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  • Border Security: CBP Has Taken Actions to Help Ensure Timely and Accurate Field Testing of Suspected Illicit Drugs
    In U.S GAO News
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  • Warfighter Support: DOD Should Have a More Comprehensive Approach for Addressing Urgent Warfighter Needs
    In U.S GAO News
    This testimony discusses the challenges that the Department of Defense (DOD) faces in fulfilling urgent operational needs identified by our warfighters. Over the course of the wars in Iraq and Afghanistan, U.S. forces have encountered changing adversarial tactics, techniques, and procedures, which challenged DOD to quickly develop and provide new equipment and new capabilities to address evolving threats. Further, U.S. troops faced shortages of critical items, including body armor, tires, and batteries. DOD's goal is to provide solutions as quickly as possible to meet urgent warfighter needs to prevent mission failure or loss of life. To meet its urgent needs, DOD had to look beyond traditional acquisition procedures, expand the use of existing processes, and develop new processes and entities designed to be as responsive as possible to urgent warfighter requests. In addition to requests for equipment from DOD's existing stocks, warfighters have requested new capabilities, such as: technology to counter improvised explosive devices (IED); technology related to intelligence, surveillance, and reconnaissance (ISR) to provide increased situational awareness; and equipment related to command and control to enhance operations on the battlefield. In meeting urgent needs, it is important for DOD to efficiently use the department's financial resources. DOD has spent billions of dollars over the past several years to address urgent warfighter needs. Our past work on weapons acquisition has shown that the department has often pursued more programs than its resources can support. Additionally, our past work also has shown that DOD has had difficulty translating needs into programs, which often has led to cost growth and delayed delivery of needed capabilities to the warfighter. Today, we are publicly releasing a report that addresses (1) what entities exist within DOD for responding to urgent operational needs, and the extent to which there is fragmentation, overlap, or duplication; (2) the extent to which DOD has a comprehensive approach for managing and overseeing its urgent needs activities; and (3) the extent to which DOD has evaluated the potential for consolidations of its various activities and entities. This statement will first briefly discuss challenges we reported in April 2010 that affected the overall responsiveness of DOD's urgent needs processes and then highlight the key findings and recommendations of today's report. Today's report contributed to our findings in another report being released today that addresses opportunities to reduce potential duplication in government programs.We reported in April 2010 on several challenges that affected DOD's responsiveness to urgent needs: (1) Training: We found challenges in training personnel that process urgent needs requests. For example, we found that while the Army required selected officers to attend training on how to address requirements and identify resources for Army forces, officers at the brigade level responsible for drafting and submitting Army and joint urgent needs requests--and those at the division level responsible for reviewing the requests prior to submission for headquarters approval--were not likely to receive such training.(2) Funding: We found that funding was not always available when needed to acquire and field solutions to joint urgent needs. This result occurred in part because the Office of the Secretary of Defense had not given any one organization primary responsibility for determining when to implement the department's statutory rapid acquisition authority or to execute timely funding decisions. (3) Technical maturity and complexity: We found that attempts to meet urgent needs with immature technologies or with solutions that are technologically complex could lead to longer time frames for fielding solutions to urgent needs. Also, we found that DOD guidance was unclear about who is responsible for determining whether technologically complex solutions fall within the scope of DOD's urgent needs processes. In our report being released today, we identified cases of fragmentation, overlap, and potential duplication of efforts of DOD's urgent needs processes and entities. However, the department is hindered in its ability to identify key improvements to its urgent needs processes because it does not have a comprehensive approach to manage and oversee the breadth of its efforts. Many of these entities were created, in part, because the department had not anticipated the accelerated pace of change in enemy tactics and techniques that ultimately heightened the need for a rapid response to the large number of urgent needs requests submitted by the combatant commands and military services. While many entities started as ad hoc organizations, several have been permanently established. DOD has taken some steps to improve its fulfillment of urgent needs. These steps include developing policy to guide joint urgent need efforts, establishing a Rapid Fielding Directorate to rapidly transition innovative concepts into critical capabilities, and working to establish a senior oversight council to help synchronize DOD's efforts. Despite these actions, the department does not have a comprehensive approach to manage and oversee the breadth of its activities to address capability gaps identified by warfighters in-theater. In addition to not having a comprehensive approach for managing and overseeing its urgent needs efforts, DOD has not conducted a comprehensive evaluation of its urgent needs processes and entities to identify opportunities for consolidation. Given the overlap and potential for duplication we identified, coupled with similar concerns raised by other studies, there may be opportunities for DOD to further improve its urgent needs processes through consolidation. In the report we publicly release today, we make several recommendations to promote a more comprehensive approach to planning, management, and oversight of DOD's fulfillment of urgent needs. In summary, we are recommending that: (1) DOD develop and promulgate DOD-wide guidance across all urgent needs processes that establishes baseline policy for the fulfillment of urgent needs, clearly defines common terms, roles, responsibilities, and authorities, designates a focal point to lead DOD's urgent needs efforts, and directs the DOD components to establish minimum urgent needs processes and requirements; and (2) DOD's Chief Management Officer evaluate potential options for consolidation to reduce overlap, duplication, and fragmentation, and take appropriate action.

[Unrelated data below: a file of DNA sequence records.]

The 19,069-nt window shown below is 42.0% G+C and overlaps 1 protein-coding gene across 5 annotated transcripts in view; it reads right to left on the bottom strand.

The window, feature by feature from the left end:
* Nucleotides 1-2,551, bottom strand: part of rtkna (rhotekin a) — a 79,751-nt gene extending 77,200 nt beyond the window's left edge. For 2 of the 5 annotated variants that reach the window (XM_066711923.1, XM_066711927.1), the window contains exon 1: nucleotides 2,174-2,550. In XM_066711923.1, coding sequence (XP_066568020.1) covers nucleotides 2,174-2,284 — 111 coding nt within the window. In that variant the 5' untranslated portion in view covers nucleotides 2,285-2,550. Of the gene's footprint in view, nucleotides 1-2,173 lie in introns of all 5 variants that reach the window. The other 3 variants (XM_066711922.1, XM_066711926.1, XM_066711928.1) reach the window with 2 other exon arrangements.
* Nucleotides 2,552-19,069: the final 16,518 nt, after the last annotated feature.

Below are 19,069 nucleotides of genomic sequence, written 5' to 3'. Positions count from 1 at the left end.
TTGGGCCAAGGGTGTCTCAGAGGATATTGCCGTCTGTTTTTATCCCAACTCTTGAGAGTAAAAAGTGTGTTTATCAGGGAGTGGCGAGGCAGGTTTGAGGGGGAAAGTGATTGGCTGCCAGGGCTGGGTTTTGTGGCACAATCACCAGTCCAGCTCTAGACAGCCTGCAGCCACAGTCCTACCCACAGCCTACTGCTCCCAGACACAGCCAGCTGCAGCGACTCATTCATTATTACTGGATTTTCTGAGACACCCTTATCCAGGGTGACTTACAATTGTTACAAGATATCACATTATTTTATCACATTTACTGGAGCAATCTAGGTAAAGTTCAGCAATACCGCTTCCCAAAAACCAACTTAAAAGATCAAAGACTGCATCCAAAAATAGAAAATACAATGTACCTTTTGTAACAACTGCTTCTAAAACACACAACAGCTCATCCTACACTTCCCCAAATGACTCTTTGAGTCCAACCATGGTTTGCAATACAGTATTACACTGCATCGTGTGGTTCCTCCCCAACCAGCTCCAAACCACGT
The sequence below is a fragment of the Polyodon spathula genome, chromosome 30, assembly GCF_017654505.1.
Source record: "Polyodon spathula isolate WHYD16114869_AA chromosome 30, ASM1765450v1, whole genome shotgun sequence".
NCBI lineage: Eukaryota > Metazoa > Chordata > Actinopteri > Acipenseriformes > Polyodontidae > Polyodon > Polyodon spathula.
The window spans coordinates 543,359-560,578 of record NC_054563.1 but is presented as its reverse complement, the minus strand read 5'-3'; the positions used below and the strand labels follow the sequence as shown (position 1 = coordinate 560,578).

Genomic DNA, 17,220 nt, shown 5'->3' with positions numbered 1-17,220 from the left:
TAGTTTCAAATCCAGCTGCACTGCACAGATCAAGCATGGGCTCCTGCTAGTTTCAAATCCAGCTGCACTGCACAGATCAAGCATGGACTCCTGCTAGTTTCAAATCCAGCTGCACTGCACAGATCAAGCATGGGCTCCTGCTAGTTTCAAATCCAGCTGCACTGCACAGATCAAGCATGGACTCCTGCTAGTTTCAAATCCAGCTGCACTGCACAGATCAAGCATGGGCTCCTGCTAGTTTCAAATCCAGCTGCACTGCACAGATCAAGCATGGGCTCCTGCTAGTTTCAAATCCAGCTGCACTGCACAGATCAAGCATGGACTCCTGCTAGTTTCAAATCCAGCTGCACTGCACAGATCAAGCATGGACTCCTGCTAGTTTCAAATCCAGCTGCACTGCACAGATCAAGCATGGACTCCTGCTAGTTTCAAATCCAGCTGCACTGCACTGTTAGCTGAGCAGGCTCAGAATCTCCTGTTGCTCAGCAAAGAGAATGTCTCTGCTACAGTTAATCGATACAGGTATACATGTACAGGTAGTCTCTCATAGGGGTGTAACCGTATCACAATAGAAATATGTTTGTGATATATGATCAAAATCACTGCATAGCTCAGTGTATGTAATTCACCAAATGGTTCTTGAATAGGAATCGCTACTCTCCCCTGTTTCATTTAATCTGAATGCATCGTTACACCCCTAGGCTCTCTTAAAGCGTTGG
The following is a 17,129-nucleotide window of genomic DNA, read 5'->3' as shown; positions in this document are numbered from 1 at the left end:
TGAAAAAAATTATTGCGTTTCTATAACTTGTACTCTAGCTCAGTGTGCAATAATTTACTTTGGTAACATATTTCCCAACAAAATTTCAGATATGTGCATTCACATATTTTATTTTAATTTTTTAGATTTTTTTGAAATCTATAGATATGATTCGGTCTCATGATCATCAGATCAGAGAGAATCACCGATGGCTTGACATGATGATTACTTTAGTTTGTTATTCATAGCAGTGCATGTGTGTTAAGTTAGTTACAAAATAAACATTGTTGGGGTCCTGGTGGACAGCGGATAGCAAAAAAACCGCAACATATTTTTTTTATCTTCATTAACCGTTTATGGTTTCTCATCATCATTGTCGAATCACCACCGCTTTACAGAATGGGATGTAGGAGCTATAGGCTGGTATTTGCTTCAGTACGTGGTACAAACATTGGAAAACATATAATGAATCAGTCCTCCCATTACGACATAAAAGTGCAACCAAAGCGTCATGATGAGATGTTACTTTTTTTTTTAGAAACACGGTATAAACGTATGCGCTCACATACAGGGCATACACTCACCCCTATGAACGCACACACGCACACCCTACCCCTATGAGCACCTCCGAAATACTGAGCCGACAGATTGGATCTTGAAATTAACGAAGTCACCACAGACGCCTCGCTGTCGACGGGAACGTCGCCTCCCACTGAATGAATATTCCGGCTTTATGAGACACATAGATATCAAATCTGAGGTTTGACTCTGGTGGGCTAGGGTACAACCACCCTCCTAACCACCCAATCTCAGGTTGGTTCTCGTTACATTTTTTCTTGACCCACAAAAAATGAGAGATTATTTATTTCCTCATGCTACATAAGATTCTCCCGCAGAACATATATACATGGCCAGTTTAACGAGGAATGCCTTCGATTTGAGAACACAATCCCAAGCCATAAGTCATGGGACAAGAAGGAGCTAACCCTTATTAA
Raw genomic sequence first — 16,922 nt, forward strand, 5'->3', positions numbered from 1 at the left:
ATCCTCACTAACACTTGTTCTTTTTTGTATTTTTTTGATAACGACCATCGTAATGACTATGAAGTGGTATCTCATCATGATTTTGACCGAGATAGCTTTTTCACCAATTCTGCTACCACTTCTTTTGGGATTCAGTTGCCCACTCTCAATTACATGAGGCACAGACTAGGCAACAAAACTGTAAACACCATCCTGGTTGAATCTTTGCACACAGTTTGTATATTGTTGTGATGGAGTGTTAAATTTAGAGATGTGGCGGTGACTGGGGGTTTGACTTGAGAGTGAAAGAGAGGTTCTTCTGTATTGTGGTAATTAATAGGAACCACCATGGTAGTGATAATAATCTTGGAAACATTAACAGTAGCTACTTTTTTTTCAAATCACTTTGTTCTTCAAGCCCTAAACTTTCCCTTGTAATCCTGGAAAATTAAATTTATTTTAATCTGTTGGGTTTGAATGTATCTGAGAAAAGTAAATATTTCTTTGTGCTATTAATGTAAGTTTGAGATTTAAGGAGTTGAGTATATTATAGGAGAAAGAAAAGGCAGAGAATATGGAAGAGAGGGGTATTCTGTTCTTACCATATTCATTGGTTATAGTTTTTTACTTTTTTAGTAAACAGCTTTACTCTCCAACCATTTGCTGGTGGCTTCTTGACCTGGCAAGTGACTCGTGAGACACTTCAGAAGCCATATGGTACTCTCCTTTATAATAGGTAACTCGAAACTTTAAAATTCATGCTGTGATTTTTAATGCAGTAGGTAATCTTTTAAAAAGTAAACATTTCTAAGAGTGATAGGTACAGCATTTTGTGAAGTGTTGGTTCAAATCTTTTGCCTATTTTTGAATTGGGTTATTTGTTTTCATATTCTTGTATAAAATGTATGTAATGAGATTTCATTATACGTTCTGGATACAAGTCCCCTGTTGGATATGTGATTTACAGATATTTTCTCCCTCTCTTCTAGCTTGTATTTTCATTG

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    Since 2003, the United States has provided about $19.2 billion to develop Iraqi security forces. The Department of Defense (DOD) recently requested an additional $2 billion to continue this effort. Components of the Multinational Force-Iraq (MNF-I), including the Multinational Security Transition Command-Iraq (MNSTC-I), are responsible for implementing the U.S. program to train and equip Iraqi forces. This report (1) examines the property accountability procedures DOD and MNF-I applied to the U.S. train-and-equip program for Iraq and (2) assesses whether DOD and MNF-I can account for the U.S.-funded equipment issued to the Iraqi security forces. To accomplish these objectives, GAO reviewed MNSTC-I property books as of January 2007 and interviewed current and former officials from DOD and MNF-I.As of July 2007, DOD and MNF-I had not specified which DOD accountability procedures, if any, apply to the train-and-equip program for Iraq. Congress funded the train-and-equip program for Iraq outside traditional security assistance programs, providing DOD a large degree of flexibility in managing the program, according to DOD officials. These officials stated that since the funding did not go through traditional security assistance programs, the DOD accountability requirements normally applicable to these programs did not apply. Further, MNF-I does not currently have orders that comprehensively specify accountability procedures for equipment distributed to the Iraqi forces. DOD and MNF-I cannot fully account for Iraqi forces' receipt of U.S.-funded equipment. Two factors led to this lapse in accountability. First, MNSTC-I did not maintain a centralized record of all equipment distributed to Iraqi forces before December 2005. At that time, MNSTC-I established a property book system to track issuance of equipment to the Iraqi forces and attempted to recover past records. GAO found a discrepancy of at least 190,000 weapons between data reported by the former MNSTC-I commander and the property books. Former MNSTC-I officials stated that this lapse was due to insufficient staff and the lack of a fully operational distribution network, among other reasons. Second, since the beginning of the program, MNSTC-I has not consistently collected supporting records confirming the dates the equipment was received, the quantities of equipment delivered, or the Iraqi units receiving the items. Since June 2006, the command has placed greater emphasis on collecting the supporting documents. However, GAO's review of the January 2007 property books found continuing problems with missing and incomplete records. Further, the property books consist of extensive electronic spreadsheets, which are an inefficient management tool given the large amount of data and limited personnel to maintain the system.